Transcranial Direct Current Stimulation (tDCS)

The developed model was tested and compared to another head model (the IT'IS head model, namely, MIDA model [23]), by simulating transcranial Direct Current Stimulation (tDCS), which is a form of electrical neurostimulation that uses direct electric current from a pair of electrodes placed on the head. MIDA model is a highly detailed human head and neck model with isotropic spatial resolution of 0.5 mm (the same as Menelik) and contains 115 different anatomical structures. The model was obtained from IT'IS free of charge (from IT'IS website).

For tDCS simulation, we considered two electrodes of size 5X7 cm^2 that consist of layers of 6 mm thick saline soaked sponge (conductivity 1.6 S/m) and 1 mm thick metallic sheet. The cathode electrode was placed above the right supraorbital region and the anode above the hand knob region of the left primary motor cortex as shown in fig. 6. The electric scalar potential distribution in the models was computed numerically by solving the charge continuity equation. The electric field strength was computed from the electric scalar potential gradient. The computation was performed using the stationary current solver of CST Studio by maintaining a potential difference of 0.5 V between the metallic layers of the anode and cathode. The low frequency tissue conductivity provided on the IT'IS database was used for the electromagnetic material properties of the different anatomical structures of the models.

The tDCS was simulated using three head models (the Menelik voxel model, Menelik surface mesh model, and MIDA voxel model) by employing two types of volumetric meshes (tetrahedral and hexahedral meshes). The computation domain of the  Menelik voxel model was sampled to 278,476,016 hexahedral meshes. Similarly, the computation domain of the MIDA voxel model was sampled to 280,713,600 hexahedral meshes. The Menelik surface mesh model was sampled in both hexahedral and tetrahedral volumetric meshes. The surface mesh model enables computation at much finer hexahedral meshes since the model is not limited by the minimum voxel resolution (which is, 0.5 mm). Consequently, the computation domain for the Menelik surface mesh model was sampled at higher resolution of 542,138,912 hexahedral meshes. Moreover, for the FEM based computation, the Menelik surface mesh model was meshed to 38,791,002 tetrahedrons as shown in fig. 6. Given the complexity of the Menelik head model, the generation of the tetrahedral meshes took 3 days and 8 hours running on a workstation with 12 CPUs and 215 GB of RAM. Due to the limitations of the built-in CST Studio mesh generation algorithm, only one CPU was used that resulted in a much longer completion time.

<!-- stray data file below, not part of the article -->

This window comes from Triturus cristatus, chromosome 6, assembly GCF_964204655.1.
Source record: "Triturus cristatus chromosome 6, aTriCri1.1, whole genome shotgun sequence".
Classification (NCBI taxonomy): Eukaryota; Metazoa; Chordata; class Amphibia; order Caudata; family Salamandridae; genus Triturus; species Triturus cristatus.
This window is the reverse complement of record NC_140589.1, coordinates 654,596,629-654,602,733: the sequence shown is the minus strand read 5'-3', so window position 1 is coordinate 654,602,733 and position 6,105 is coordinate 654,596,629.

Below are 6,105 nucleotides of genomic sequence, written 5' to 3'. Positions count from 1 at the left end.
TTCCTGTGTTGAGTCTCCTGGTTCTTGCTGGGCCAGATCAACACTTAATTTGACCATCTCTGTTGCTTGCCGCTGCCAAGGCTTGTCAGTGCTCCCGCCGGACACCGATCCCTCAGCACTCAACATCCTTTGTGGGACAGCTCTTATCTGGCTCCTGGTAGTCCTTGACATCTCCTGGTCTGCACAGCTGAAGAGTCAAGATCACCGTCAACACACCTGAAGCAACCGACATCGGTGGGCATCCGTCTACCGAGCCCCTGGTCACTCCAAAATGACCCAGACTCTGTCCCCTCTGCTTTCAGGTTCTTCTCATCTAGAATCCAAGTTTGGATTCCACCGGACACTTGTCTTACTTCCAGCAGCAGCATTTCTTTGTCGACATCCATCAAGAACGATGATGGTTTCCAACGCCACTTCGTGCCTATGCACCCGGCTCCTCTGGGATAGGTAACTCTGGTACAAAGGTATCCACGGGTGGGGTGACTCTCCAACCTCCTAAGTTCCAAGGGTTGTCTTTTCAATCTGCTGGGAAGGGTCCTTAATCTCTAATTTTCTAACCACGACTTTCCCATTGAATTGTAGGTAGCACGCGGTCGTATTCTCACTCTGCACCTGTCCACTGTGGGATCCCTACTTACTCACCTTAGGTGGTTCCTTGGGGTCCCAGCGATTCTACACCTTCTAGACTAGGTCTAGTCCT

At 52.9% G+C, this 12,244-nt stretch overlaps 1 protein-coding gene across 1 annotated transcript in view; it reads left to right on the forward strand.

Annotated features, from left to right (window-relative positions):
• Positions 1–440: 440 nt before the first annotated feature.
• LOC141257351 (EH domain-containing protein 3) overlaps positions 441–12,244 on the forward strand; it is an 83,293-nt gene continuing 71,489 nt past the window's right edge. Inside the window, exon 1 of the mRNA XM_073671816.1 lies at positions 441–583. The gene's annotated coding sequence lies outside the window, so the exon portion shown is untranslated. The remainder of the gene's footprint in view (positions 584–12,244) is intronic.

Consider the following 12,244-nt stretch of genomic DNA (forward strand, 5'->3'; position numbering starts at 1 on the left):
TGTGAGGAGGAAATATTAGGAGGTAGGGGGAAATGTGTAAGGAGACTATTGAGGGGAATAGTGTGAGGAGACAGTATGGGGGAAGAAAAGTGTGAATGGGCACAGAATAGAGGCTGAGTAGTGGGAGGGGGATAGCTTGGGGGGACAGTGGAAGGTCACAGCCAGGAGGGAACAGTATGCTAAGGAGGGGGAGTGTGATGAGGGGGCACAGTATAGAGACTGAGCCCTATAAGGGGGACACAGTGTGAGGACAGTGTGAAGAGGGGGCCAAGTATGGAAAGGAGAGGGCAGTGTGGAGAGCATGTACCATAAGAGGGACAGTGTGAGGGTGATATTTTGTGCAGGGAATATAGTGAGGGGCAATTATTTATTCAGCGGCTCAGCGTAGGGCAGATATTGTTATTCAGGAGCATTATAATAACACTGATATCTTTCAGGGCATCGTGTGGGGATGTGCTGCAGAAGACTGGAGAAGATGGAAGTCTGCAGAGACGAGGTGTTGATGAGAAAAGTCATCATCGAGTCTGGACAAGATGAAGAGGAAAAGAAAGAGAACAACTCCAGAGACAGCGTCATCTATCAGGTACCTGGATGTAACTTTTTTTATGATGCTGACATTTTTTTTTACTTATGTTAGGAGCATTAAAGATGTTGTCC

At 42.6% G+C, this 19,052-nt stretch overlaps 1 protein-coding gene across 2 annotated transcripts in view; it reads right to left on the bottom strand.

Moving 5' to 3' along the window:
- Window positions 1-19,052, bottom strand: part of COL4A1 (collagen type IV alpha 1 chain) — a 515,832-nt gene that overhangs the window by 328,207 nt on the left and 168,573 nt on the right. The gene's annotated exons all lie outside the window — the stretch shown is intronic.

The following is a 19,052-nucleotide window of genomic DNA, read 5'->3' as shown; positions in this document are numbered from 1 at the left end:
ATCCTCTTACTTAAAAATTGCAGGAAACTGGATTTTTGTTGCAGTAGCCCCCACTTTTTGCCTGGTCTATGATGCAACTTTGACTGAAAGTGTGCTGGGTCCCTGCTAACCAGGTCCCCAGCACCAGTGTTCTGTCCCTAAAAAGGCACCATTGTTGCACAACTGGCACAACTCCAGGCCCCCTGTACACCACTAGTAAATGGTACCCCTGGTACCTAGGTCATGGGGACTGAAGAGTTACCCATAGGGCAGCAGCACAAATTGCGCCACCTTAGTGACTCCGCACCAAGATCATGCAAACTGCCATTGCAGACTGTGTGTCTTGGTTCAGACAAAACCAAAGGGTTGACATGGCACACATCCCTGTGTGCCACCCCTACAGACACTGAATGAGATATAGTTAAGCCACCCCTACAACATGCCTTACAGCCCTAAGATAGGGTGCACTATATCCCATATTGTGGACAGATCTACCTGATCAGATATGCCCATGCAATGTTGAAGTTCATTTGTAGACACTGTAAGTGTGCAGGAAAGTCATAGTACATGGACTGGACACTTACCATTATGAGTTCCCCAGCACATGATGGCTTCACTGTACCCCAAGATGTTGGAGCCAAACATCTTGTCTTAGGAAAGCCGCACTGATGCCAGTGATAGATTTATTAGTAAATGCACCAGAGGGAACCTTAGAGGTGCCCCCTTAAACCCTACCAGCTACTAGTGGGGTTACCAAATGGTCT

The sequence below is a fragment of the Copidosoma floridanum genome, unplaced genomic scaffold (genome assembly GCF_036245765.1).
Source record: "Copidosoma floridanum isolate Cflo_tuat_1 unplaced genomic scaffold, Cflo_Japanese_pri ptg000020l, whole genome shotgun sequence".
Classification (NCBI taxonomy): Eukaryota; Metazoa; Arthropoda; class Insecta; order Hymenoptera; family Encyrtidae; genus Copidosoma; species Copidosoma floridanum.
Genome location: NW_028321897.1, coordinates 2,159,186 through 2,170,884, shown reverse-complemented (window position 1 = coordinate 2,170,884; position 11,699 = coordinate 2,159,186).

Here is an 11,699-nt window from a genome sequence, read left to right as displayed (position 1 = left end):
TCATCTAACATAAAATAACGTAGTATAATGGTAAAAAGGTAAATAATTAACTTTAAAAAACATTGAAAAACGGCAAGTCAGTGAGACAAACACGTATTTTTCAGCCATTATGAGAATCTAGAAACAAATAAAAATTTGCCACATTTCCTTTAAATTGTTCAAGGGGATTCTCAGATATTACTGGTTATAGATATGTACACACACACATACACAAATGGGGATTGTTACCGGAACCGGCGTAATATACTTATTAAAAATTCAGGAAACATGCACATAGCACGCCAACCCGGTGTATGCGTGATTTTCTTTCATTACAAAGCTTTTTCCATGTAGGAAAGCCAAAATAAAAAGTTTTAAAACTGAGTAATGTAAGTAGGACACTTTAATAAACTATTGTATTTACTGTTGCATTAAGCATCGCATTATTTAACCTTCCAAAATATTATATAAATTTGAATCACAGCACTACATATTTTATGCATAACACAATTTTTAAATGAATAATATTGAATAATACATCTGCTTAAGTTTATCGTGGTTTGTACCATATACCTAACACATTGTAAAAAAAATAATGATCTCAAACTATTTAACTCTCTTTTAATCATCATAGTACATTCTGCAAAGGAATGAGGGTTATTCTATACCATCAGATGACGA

As shown in fig. 7, the electric field distributions for the three models are similar. This is expected since the number and locations of the electrical materials (materials with unique conductivity) in the three models are similar. Even though the MIDA model contains large number of anatomical structures, the electrical conductivities of some of the structures are similar. For example, 30 anatomical structures are muscular tissues, 17 are nerves, 11 are cortical bones, and 9 are air cavities. Consequently, all the anatomical structures in the MIDA model were assigned 21 unique conductivity values, which is equivalent to the 22 unique conductivity values assigned for the structures in the Menelik model. Despite the similarity in the electric field distribution, there are differences in the computed electrode current. The computed electric current for the Menelik voxel model is 1.228 mA, for the Menelik surface mesh model (hexahedral) 1.613 mA, for the Menelik surface mesh model (tetrahedral) 1.414 mA, and for the MIDA voxel model 2.532 mA. The electric current difference between the Menelik voxel and surface mesh model is attributed to the difference in the resolution of the computation domain sampling. The computation domain for Menelik surface mesh model was sampled at higher resolution that included features with dimension smaller than the resolution of the voxel model (0.5 mm); thus, the electric current value for the Menelik surface mesh is more accurate. Moreover, the small difference in the current values of the Menelik surface mesh in tetrahedral and hexahedral volumetric mesh is due to the type of solvers used and the difference in volumetric mesh type. The Menelik model has more fat and thicker cranium than that of the MIDA model (see next section), which accounts for the higher impedance; consequently, the electric current is smaller for the Menelik model.